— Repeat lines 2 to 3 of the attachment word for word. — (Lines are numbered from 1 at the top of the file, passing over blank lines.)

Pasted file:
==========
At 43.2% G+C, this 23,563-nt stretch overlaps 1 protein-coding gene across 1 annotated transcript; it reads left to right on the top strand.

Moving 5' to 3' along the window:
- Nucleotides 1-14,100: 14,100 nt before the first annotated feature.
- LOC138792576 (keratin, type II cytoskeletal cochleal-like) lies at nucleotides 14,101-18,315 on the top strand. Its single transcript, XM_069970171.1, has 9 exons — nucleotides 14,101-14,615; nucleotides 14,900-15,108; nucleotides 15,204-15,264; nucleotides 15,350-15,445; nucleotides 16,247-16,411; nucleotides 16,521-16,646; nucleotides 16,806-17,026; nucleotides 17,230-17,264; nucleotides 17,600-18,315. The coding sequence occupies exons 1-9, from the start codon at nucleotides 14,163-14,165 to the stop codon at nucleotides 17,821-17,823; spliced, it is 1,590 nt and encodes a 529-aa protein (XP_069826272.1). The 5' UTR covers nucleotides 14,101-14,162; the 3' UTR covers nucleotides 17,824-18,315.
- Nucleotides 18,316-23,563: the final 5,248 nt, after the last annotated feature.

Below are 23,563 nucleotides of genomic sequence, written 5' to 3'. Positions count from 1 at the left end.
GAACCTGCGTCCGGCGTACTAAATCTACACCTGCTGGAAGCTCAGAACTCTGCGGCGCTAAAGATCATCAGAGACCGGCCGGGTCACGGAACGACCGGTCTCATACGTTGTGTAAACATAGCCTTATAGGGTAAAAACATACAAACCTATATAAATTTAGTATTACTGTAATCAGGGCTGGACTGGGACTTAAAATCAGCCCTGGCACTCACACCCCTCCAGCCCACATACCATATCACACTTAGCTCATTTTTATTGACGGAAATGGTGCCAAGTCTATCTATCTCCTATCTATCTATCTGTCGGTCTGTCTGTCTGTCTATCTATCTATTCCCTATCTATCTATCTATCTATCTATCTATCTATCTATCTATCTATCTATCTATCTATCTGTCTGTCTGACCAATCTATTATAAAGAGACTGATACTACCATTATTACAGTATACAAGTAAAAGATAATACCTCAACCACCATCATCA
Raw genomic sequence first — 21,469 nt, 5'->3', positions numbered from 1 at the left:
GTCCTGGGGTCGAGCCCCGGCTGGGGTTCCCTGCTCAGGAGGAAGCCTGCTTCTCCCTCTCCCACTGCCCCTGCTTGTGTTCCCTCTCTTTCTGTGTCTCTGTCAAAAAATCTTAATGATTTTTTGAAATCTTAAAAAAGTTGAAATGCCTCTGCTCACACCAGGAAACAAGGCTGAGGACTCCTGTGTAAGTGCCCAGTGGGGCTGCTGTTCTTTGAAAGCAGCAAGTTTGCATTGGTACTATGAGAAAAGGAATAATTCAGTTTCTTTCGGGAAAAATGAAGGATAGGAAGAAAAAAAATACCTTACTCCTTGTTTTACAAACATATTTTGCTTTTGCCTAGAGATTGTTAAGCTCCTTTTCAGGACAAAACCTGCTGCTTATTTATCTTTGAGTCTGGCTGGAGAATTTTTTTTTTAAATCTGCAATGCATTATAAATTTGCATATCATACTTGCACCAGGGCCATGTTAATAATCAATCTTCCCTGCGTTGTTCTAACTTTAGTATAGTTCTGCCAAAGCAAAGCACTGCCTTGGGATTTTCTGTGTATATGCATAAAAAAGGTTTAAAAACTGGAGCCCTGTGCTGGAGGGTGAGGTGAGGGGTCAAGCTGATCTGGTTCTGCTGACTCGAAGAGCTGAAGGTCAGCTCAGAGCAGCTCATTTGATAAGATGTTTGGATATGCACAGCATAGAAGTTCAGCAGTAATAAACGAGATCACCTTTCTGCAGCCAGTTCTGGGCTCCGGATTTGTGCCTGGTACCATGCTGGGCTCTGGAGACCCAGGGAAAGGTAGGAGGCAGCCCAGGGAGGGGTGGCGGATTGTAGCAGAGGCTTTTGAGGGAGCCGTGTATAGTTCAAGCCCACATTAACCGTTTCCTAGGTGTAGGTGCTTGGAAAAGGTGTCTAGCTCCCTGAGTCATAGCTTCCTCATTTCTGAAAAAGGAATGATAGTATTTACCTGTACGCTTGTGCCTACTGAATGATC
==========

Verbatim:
Moving 5' to 3' along the window:
- Nucleotides 1-14,100: 14,100 nt before the first annotated feature.